Friday, February 15, 2008

Traveling in Trinidad

Lower class families in Trinidad don't own cars. They mostly travel around in taxis which are cars of all shapes and sizes that are designated as taxis by the "H" (for "hire") in their license plates or in small to medium size vans or buses or large to double-sized buses. There used to be a train that ran through the major cities in Trinidad years ago and there's talk that may be resurrected again as well. In general, public transportation is readily available and not very expensive ($1US for a 15 minute drive). Maxi taxis can be rented for 10-20 person groups for reasonable prices for day trips.
Middle class families generally own one car per family which the father drives. Upper class families generally own two or more vehicles. Cars are designated as "passenger" vehicles by a "P" at the beginning of their license plate number. Trucks and anything used to "transport" materials are designated with a "T" at the beginning of their license plate number. The license plate number issued with the car stays with the car for life unless the driver changes the vehicle from a "P" to an "H" or vice versa. So in general, you can tell the age of the car by looking at the license plate number! They started the system sometime in the '70's or so with PA 1, PA 2, and so on. Now they're up to PCX 9999 or so. Many vehicles have vinyl lettering on the windshields with (sometimes cryptic) sayings such as "Blessed", "Wicked", or one of my favorites - "Papa Smurf".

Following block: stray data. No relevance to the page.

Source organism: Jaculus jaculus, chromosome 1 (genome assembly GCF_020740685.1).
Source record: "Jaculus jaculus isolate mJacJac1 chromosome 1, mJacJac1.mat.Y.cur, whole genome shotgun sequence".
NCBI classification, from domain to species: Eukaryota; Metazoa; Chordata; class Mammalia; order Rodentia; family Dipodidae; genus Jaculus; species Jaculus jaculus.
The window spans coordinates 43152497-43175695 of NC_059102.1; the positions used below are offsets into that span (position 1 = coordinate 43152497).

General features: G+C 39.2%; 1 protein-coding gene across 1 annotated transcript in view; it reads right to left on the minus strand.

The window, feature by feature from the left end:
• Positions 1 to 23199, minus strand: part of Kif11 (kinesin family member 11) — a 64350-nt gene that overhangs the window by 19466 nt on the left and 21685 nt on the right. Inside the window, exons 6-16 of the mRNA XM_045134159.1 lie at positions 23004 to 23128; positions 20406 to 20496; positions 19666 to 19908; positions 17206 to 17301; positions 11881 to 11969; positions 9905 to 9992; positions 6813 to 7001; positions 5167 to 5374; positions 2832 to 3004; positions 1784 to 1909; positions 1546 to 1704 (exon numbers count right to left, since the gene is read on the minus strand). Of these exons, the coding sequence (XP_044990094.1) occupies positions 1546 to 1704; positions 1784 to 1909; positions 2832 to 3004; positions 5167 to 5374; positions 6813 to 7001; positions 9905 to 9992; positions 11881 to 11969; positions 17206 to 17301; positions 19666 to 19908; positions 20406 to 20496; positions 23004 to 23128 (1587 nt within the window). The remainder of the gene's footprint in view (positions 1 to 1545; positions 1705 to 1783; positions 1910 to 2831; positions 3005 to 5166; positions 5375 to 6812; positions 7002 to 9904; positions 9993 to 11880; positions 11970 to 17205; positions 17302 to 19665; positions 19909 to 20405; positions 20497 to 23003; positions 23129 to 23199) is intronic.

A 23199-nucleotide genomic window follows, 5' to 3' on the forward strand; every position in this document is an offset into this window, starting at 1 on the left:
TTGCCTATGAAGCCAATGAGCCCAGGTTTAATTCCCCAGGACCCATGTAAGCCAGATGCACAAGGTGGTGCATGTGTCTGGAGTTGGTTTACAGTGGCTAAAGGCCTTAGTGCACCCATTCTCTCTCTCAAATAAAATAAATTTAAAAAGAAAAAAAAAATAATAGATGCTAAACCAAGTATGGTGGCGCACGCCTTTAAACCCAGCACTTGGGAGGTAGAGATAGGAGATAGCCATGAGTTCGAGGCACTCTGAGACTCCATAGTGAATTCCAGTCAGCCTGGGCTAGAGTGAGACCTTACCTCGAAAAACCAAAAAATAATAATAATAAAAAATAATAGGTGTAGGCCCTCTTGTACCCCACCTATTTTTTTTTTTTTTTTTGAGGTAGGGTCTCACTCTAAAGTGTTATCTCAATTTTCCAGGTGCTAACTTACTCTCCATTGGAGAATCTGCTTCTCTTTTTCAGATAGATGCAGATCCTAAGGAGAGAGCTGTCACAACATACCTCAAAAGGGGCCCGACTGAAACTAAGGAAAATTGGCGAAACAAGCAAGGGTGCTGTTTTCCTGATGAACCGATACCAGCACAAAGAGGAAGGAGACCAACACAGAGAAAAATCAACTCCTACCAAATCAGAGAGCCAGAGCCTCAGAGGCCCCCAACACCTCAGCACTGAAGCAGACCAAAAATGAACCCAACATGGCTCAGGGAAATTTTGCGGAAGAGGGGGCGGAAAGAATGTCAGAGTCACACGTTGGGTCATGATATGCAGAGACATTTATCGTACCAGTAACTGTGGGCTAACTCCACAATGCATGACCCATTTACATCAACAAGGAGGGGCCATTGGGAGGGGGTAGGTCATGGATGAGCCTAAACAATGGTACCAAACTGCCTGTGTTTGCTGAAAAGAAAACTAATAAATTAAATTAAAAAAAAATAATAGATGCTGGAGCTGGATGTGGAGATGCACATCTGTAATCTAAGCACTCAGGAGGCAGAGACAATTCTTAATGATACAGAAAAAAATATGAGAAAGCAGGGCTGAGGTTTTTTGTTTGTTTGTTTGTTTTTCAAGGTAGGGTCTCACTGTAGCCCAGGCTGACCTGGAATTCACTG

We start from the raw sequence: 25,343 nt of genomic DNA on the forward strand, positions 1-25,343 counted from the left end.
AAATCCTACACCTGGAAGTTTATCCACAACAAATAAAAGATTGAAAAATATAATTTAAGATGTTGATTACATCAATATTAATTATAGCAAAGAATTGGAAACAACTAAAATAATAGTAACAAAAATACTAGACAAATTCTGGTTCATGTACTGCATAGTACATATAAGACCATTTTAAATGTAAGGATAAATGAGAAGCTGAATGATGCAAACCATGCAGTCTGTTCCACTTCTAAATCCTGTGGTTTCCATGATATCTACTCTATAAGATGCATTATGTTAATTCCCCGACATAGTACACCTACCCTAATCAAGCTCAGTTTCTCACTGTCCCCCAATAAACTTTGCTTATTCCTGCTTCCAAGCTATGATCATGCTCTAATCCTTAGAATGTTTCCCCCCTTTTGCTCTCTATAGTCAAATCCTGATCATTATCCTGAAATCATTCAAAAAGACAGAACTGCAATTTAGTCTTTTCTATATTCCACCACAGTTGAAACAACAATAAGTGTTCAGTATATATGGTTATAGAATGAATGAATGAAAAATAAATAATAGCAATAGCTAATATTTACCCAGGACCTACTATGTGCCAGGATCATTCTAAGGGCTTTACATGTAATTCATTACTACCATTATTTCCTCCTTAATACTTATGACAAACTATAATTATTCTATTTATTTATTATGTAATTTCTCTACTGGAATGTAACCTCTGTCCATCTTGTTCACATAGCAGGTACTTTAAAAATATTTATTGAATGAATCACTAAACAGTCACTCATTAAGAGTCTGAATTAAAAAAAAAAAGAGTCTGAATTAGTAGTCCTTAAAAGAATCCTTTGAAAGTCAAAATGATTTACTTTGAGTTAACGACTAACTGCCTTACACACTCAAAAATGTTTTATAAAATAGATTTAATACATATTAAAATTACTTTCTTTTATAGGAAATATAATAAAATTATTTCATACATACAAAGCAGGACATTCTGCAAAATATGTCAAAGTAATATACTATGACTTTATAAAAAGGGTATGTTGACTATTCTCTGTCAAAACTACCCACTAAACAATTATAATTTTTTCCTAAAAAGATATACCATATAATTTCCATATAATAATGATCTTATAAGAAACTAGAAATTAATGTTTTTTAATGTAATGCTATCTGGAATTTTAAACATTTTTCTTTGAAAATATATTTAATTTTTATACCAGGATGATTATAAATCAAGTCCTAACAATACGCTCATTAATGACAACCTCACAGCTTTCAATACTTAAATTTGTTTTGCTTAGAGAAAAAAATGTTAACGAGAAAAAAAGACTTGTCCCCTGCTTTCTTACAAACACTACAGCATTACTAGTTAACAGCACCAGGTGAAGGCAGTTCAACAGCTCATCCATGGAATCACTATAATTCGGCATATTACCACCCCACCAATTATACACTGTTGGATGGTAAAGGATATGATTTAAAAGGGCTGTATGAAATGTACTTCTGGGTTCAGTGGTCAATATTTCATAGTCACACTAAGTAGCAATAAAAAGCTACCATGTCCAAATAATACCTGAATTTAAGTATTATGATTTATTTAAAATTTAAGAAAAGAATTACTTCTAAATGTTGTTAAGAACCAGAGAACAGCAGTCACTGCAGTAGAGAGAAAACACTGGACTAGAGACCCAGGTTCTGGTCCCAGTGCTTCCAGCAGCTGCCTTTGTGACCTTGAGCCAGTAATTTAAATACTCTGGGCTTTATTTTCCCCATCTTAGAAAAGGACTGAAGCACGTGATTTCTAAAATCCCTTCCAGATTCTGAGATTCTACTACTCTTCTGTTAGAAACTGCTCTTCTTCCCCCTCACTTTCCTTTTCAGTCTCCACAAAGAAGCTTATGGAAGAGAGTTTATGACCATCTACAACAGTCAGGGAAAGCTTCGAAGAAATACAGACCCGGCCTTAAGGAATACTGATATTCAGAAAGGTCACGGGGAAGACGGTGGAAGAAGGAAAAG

Used vehicles and used parts are big business in Trinidad; big enough business that the government actually banned the purchase of foreign used vehicles last week to try to boost the national used vehicle industry and to slow the number of vehicles being brought onto the island. Volume of traffic and number of accidents is a frequent topic of conversation.
Police cars drive with their lights flashing all the time. You only need to pull over if their sirens are going. People pass police cars all the time here; speed limits are somewhat relative. However, police do at times set speed traps and nice motorists will warn on-coming cars of a trap by flashing their lights. Police also occassionally randomly block off streets or highways to check vehicles for proper tinting (not too dark), broken lights, insurance info, etc.
Roads are windy, narrow, and full of potholes and live or dead dogs; video-game drivers would love it!


Blogger amy&ryan international said...

Lisa! It's so great to hear from you! I love reading all about your new culture there... Thanks for sharing it all!

2/18/2008 12:48 PM  
Anonymous Anonymous said...

It's good to see that you're blogging. It's been tough for me to post as often as I used to. It's still so incredible to think about your journey over the past year and a half.
Bless you both!

3/05/2008 5:52 PM  

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